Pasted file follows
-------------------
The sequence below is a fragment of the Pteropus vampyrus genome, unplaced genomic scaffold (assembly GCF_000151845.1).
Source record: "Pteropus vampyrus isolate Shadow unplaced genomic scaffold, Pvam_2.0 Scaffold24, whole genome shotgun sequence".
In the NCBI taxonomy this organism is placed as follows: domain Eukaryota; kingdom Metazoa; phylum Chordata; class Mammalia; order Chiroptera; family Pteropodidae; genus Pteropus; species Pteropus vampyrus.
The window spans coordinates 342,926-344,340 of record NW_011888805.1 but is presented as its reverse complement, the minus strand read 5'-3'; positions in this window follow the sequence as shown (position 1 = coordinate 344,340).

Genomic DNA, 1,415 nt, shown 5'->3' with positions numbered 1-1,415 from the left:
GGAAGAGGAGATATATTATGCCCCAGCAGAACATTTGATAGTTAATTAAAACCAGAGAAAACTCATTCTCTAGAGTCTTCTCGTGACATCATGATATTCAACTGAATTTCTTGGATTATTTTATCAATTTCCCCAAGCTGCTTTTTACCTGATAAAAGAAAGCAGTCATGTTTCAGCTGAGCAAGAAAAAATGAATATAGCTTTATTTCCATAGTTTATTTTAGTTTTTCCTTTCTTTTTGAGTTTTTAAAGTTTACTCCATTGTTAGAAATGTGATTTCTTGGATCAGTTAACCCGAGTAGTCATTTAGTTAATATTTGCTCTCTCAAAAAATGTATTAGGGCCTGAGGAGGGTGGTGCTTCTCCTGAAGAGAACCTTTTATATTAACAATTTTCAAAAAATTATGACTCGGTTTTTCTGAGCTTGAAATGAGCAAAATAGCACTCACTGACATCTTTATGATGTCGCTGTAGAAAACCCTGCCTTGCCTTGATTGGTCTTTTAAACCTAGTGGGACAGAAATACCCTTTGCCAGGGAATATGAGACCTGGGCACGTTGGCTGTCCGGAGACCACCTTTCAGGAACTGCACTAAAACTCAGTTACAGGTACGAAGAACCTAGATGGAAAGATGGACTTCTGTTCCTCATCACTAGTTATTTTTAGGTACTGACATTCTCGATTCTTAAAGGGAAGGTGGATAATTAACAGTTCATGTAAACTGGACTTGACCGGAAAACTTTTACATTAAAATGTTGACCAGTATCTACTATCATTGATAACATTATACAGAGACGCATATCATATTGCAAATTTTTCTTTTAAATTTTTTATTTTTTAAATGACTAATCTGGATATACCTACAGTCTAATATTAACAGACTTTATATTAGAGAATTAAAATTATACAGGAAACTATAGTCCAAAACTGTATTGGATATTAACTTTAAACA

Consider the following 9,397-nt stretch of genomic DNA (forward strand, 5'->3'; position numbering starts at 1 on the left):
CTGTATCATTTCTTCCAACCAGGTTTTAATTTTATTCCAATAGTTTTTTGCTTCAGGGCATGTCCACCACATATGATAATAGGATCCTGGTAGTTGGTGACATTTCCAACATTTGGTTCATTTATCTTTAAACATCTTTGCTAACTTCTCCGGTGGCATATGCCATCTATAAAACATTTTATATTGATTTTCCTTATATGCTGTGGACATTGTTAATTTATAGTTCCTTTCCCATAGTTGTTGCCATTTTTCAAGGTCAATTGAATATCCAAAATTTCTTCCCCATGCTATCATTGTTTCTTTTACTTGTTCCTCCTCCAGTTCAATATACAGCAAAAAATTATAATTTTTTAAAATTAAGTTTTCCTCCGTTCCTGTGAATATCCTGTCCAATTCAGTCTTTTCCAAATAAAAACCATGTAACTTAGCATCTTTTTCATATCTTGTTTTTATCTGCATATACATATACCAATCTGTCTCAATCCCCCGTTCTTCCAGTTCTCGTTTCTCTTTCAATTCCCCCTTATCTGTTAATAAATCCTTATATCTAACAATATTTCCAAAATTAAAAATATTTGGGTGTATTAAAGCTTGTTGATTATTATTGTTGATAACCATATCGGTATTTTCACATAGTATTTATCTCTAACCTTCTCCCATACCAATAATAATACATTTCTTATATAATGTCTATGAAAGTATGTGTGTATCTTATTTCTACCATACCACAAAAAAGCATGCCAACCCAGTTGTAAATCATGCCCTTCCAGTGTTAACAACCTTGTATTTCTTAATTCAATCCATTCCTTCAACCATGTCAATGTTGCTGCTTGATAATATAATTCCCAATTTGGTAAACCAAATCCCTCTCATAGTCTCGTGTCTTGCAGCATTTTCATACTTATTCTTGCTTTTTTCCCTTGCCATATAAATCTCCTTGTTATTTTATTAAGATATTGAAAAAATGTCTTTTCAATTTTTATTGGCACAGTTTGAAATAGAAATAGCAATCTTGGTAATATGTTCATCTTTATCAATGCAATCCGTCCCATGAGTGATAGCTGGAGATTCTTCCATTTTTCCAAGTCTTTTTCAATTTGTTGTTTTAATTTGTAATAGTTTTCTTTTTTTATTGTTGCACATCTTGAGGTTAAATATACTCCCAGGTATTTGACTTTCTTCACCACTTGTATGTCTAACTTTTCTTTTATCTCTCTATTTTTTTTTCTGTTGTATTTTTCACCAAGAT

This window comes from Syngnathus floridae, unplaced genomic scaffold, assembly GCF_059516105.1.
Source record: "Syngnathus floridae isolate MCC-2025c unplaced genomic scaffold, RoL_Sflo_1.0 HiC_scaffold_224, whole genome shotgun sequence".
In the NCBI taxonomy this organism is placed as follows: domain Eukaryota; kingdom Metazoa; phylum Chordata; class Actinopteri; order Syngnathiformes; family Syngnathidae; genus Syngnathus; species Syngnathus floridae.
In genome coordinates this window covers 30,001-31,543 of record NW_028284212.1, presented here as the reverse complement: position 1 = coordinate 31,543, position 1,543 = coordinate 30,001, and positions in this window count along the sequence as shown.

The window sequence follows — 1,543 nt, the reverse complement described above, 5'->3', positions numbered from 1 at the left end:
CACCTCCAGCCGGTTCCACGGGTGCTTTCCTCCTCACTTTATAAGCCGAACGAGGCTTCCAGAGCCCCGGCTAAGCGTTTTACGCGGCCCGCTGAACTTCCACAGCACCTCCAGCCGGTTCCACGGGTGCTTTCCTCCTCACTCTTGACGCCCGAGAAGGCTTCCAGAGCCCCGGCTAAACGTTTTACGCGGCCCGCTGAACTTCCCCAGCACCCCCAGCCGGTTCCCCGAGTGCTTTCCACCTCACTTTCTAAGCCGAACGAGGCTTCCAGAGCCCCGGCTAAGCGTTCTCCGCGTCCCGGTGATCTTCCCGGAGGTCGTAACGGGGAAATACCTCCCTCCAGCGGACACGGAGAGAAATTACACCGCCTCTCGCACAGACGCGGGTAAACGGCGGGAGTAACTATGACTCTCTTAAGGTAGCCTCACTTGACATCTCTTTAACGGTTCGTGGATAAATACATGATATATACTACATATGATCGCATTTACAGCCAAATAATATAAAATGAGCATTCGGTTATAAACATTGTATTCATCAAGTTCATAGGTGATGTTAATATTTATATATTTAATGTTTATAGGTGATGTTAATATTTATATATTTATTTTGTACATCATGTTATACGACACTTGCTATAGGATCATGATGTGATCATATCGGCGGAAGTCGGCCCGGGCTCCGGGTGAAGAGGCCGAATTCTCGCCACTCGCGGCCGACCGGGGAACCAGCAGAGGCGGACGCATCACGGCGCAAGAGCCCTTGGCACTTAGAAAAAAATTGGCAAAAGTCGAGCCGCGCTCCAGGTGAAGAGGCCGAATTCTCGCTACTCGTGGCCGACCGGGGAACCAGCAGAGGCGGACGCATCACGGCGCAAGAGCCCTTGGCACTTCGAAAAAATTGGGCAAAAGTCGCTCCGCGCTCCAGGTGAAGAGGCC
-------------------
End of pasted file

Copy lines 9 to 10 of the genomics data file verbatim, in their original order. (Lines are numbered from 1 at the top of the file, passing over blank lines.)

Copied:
This window comes from Syngnathus floridae, unplaced genomic scaffold, assembly GCF_059516105.1.
Source record: "Syngnathus floridae isolate MCC-2025c unplaced genomic scaffold, RoL_Sflo_1.0 HiC_scaffold_224, whole genome shotgun sequence".